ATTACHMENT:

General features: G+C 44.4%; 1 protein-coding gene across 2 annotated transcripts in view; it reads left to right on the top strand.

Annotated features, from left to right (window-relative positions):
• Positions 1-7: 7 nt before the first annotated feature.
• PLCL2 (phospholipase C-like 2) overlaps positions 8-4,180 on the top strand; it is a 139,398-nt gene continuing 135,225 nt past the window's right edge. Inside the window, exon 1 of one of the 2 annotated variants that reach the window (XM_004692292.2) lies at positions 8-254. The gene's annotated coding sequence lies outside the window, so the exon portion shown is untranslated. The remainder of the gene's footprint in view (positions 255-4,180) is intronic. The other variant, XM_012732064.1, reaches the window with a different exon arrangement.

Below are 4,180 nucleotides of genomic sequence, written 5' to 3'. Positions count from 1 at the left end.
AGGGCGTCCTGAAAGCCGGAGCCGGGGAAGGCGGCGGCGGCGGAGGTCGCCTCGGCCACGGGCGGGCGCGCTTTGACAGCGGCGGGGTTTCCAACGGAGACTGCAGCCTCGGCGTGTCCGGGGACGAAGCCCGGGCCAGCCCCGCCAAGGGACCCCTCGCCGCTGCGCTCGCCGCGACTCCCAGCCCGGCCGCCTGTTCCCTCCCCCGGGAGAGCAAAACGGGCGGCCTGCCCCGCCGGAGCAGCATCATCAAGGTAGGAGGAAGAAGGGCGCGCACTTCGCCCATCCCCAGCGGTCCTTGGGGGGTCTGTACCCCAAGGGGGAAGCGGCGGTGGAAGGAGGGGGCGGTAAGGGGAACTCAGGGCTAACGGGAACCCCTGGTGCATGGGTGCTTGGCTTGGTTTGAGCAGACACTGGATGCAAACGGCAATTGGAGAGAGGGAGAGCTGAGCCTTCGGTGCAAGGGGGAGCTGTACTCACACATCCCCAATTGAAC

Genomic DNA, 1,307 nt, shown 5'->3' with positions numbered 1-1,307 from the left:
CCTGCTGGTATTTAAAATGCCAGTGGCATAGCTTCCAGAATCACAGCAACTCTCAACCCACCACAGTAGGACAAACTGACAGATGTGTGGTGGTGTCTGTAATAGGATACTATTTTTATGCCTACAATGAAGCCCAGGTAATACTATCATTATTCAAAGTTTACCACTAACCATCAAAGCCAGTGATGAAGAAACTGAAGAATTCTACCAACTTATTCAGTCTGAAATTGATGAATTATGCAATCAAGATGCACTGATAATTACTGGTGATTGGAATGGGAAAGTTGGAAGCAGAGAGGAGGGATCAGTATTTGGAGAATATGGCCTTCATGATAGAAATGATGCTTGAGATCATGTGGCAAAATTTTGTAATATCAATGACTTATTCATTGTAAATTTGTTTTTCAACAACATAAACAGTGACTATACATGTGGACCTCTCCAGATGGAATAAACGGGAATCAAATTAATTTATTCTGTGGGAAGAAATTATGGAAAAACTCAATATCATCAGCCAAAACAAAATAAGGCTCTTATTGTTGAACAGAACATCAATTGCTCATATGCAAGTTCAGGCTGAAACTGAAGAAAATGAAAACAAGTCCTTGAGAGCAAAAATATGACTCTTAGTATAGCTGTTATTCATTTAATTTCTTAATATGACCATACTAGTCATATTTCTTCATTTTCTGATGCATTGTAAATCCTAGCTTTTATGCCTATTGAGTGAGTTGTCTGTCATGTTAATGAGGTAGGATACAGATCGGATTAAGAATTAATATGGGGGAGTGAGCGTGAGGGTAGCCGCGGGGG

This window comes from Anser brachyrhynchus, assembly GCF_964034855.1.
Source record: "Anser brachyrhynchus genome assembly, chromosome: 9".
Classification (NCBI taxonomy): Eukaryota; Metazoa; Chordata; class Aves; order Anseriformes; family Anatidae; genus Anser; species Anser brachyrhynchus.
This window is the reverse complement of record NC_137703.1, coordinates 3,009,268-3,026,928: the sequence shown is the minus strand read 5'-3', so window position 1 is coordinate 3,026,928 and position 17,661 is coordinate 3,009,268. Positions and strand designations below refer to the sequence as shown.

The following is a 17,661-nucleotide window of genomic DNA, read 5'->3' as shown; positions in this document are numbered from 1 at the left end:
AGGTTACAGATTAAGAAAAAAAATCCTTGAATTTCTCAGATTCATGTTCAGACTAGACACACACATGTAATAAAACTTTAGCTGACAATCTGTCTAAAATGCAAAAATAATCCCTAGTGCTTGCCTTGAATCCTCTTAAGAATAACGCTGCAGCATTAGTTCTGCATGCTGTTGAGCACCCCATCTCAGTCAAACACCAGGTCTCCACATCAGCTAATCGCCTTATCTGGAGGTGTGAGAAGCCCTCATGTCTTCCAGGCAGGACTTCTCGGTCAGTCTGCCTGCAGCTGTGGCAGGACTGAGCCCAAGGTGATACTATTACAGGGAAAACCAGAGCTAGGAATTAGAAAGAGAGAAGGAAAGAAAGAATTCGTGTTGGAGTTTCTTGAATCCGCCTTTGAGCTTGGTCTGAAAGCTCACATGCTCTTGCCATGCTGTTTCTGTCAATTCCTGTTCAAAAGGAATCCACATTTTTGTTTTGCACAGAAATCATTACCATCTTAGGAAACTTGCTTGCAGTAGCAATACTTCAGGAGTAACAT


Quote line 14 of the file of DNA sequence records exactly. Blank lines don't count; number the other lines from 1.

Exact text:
AGGTTACAGATTAAGAAAAAAAATCCTTGAATTTCTCAGATTCATGTTCAGACTAGACACACACATGTAATAAAACTTTAGCTGACAATCTGTCTAAAATGCAAAAATAATCCCTAGTGCTTGCCTTGAATCCTCTTAAGAATAACGCTGCAGCATTAGTTCTGCATGCTGTTGAGCACCCCATCTCAGTCAAACACCAGGTCTCCACATCAGCTAATCGCCTTATCTGGAGGTGTGAGAAGCCCTCATGTCTTCCAGGCAGGACTTCTCGGTCAGTCTGCCTGCAGCTGTGGCAGGACTGAGCCCAAGGTGATACTATTACAGGGAAAACCAGAGCTAGGAATTAGAAAGAGAGAAGGAAAGAAAGAATTCGTGTTGGAGTTTCTTGAATCCGCCTTTGAGCTTGGTCTGAAAGCTCACATGCTCTTGCCATGCTGTTTCTGTCAATTCCTGTTCAAAAGGAATCCACATTTTTGTTTTGCACAGAAATCATTACCATCTTAGGAAACTTGCTTGCAGTAGCAATACTTCAGGAGTAACAT